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China's Poisoned Rivers Highlight Growing Environmental Problems


Chinese authorities are working to contain two more toxic spills that have contaminated the country's rivers. The spills highlight the cost that China is paying for its rapid economic growth. Analysts say authorities are having to re-examine the way they handle the country's mounting environmental problems.

Chinese officials on Wednesday sought to reassure the public that drinking water supplies remained safe in southern China's Hunan province, after dangerous amounts of cancer-causing cadmium spilled and poisoned the Xiang River last week. The leak occurred while crews were trying to clean up an earlier toxic spill.

In the northeastern province of Shandong, authorities dealt with yet another spill, involving six tons of diesel fuel that seeped into the Yellow River.

For decades, China has enacted environmental laws that have been ignored, especially as the country sped up the industrial development that has made its economy among the fastest-growing in the world.

Toufiq Siddiqi of the East West Institute in the United States has researched pollution trends in China. He explains why enforcement has been lax.

"Because of the concern that this would slow down economic growth, factories were evaluated more on the basis of whether they met production quotas, rather than how good a job they were doing with protecting the environment," said Siddiqi.

Editorials in the Chinese media this week spoke of how the spills of the type reported recently are not new. Analysts say what is different is that Beijing is now allowing the media to talk about such accidents.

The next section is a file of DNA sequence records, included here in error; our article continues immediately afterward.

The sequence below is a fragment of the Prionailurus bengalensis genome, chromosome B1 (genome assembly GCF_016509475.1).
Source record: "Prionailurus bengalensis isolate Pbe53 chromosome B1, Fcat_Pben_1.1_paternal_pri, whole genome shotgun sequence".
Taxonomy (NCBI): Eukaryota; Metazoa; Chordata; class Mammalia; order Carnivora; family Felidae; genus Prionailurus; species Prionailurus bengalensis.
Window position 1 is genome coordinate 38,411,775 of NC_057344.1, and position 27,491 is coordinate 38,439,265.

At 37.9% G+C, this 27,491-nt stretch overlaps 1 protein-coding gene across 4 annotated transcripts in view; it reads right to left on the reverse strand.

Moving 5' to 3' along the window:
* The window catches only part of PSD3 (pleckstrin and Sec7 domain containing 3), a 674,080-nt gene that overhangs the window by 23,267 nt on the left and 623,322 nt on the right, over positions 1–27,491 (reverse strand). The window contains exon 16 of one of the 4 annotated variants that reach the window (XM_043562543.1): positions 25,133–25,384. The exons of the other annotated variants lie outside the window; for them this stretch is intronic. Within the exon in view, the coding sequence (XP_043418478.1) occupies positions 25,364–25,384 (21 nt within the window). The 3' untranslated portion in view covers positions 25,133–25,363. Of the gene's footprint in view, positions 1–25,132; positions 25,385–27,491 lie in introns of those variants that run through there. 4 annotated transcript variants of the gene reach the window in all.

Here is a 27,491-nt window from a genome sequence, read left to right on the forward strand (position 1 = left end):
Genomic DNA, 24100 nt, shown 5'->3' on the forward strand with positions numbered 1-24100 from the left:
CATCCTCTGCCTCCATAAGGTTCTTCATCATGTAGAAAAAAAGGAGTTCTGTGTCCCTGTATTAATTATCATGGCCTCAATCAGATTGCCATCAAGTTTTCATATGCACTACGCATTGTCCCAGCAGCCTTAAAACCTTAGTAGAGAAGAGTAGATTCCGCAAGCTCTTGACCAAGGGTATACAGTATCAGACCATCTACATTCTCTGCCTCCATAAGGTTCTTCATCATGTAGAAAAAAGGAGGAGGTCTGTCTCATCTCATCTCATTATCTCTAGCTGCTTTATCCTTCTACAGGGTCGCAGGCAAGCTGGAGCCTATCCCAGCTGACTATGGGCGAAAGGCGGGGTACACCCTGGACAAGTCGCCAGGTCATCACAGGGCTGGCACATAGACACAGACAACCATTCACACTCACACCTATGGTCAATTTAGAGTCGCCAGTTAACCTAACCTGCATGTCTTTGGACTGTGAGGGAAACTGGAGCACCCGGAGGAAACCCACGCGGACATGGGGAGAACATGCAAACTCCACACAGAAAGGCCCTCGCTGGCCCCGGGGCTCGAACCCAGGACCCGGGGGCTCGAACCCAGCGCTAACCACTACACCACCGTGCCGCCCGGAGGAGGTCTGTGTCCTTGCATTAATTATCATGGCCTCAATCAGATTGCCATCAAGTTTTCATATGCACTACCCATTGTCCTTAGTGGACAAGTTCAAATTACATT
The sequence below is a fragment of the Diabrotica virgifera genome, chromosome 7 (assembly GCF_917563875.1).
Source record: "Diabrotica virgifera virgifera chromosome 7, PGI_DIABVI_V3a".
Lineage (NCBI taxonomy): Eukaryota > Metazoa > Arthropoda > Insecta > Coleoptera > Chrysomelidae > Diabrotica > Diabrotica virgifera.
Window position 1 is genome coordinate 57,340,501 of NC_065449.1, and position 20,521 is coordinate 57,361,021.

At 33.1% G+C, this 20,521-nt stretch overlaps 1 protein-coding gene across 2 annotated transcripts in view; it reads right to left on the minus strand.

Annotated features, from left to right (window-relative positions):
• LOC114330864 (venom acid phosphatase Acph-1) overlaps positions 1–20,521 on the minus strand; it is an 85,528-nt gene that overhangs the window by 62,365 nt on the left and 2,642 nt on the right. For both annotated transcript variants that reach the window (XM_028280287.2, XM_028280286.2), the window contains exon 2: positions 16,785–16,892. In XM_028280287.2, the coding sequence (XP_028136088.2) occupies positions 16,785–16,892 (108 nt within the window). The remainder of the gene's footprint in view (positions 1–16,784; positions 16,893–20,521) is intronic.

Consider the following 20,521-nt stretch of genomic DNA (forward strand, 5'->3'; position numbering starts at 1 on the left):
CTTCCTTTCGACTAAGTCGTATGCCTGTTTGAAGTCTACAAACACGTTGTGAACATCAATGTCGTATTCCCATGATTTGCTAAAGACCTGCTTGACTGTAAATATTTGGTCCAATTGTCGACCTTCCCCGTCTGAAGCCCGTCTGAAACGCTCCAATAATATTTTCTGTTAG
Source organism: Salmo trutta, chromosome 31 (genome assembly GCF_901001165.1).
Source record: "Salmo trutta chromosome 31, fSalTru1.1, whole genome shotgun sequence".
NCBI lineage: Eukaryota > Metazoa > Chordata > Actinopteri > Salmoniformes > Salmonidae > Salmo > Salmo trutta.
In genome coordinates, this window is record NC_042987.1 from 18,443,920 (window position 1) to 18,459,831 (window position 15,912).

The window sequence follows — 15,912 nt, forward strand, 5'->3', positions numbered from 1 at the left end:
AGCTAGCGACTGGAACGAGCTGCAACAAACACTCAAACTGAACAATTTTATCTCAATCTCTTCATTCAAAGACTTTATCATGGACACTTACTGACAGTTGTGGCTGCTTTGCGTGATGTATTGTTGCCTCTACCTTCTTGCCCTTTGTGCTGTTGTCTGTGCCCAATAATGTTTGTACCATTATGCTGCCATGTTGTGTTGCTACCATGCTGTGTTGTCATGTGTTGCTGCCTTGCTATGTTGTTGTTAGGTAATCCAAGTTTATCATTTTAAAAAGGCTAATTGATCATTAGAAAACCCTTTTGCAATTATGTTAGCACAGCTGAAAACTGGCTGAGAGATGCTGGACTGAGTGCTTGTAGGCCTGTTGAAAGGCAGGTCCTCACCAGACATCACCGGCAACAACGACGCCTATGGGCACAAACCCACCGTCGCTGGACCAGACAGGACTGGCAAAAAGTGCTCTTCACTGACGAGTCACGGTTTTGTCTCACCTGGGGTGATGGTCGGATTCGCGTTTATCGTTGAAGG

This is seen as a possible indication of a change in the central government's attitude towards environmental problems.

"It indicates that the government now is more open and it realizes that the information on such cases cannot be considered as confidential," said Wen Bo, the Beijing consultant for Pacific Environment, an American advocacy group. "The more you intend to cover up such information, the more questions or conjectures there will be," he added.

Chinese authorities drew criticism in November when they waited more than a week to tell residents of Harbin, in China's northeast, about a benzene spill.

Tons of the cancer-causing chemical were dumped into the Songhua River, Harbin's main source of drinking water, by an explosion in a chemical factory. The emergency prompted officials to cut water supplies to millions of people along the river for days. The authorities at first said they were shutting off the water for routine maintenance, but finally had to admit the truth.

In the case of the recent cadmium spill in Hunan province, disagreements have emerged on whether the water of the Xiang River is safe, as the government says. A Chinese newspaper this week quoted unidentified provincial officials as saying the authorities played down the severity of the spill. They said toxin levels in the river remained dangerously high.

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